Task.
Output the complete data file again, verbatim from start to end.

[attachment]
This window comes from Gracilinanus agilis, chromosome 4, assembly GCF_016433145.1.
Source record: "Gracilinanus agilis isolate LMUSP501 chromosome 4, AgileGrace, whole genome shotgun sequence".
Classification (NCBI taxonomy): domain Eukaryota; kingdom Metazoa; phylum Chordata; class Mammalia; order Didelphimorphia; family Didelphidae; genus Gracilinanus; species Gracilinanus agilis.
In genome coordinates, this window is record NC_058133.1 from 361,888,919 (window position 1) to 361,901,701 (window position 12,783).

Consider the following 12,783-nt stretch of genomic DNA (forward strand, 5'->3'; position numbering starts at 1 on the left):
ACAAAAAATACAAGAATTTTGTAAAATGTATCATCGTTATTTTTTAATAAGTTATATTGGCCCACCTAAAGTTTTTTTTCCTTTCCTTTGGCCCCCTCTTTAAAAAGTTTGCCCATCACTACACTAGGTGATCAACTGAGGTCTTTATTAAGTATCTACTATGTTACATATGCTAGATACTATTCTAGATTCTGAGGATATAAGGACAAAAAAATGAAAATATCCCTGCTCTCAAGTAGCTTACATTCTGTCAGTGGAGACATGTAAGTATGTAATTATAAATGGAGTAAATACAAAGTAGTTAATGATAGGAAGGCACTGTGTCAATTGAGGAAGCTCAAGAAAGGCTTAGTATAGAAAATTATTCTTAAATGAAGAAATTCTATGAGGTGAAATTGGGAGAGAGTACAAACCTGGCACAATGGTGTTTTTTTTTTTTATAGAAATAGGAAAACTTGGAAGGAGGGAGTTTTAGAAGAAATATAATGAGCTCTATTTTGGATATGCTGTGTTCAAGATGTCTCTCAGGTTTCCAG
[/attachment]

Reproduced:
This window comes from Gracilinanus agilis, chromosome 4, assembly GCF_016433145.1.
Source record: "Gracilinanus agilis isolate LMUSP501 chromosome 4, AgileGrace, whole genome shotgun sequence".
Classification (NCBI taxonomy): domain Eukaryota; kingdom Metazoa; phylum Chordata; class Mammalia; order Didelphimorphia; family Didelphidae; genus Gracilinanus; species Gracilinanus agilis.
In genome coordinates, this window is record NC_058133.1 from 361,888,919 (window position 1) to 361,901,701 (window position 12,783).

Consider the following 12,783-nt stretch of genomic DNA (forward strand, 5'->3'; position numbering starts at 1 on the left):
ACAAAAAATACAAGAATTTTGTAAAATGTATCATCGTTATTTTTTAATAAGTTATATTGGCCCACCTAAAGTTTTTTTTCCTTTCCTTTGGCCCCCTCTTTAAAAAGTTTGCCCATCACTACACTAGGTGATCAACTGAGGTCTTTATTAAGTATCTACTATGTTACATATGCTAGATACTATTCTAGATTCTGAGGATATAAGGACAAAAAAATGAAAATATCCCTGCTCTCAAGTAGCTTACATTCTGTCAGTGGAGACATGTAAGTATGTAATTATAAATGGAGTAAATACAAAGTAGTTAATGATAGGAAGGCACTGTGTCAATTGAGGAAGCTCAAGAAAGGCTTAGTATAGAAAATTATTCTTAAATGAAGAAATTCTATGAGGTGAAATTGGGAGAGAGTACAAACCTGGCACAATGGTGTTTTTTTTTTTTATAGAAATAGGAAAACTTGGAAGGAGGGAGTTTTAGAAGAAATATAATGAGCTCTATTTTGGATATGCTGTGTTCAAGATGTCTCTCAGGTTTCCAG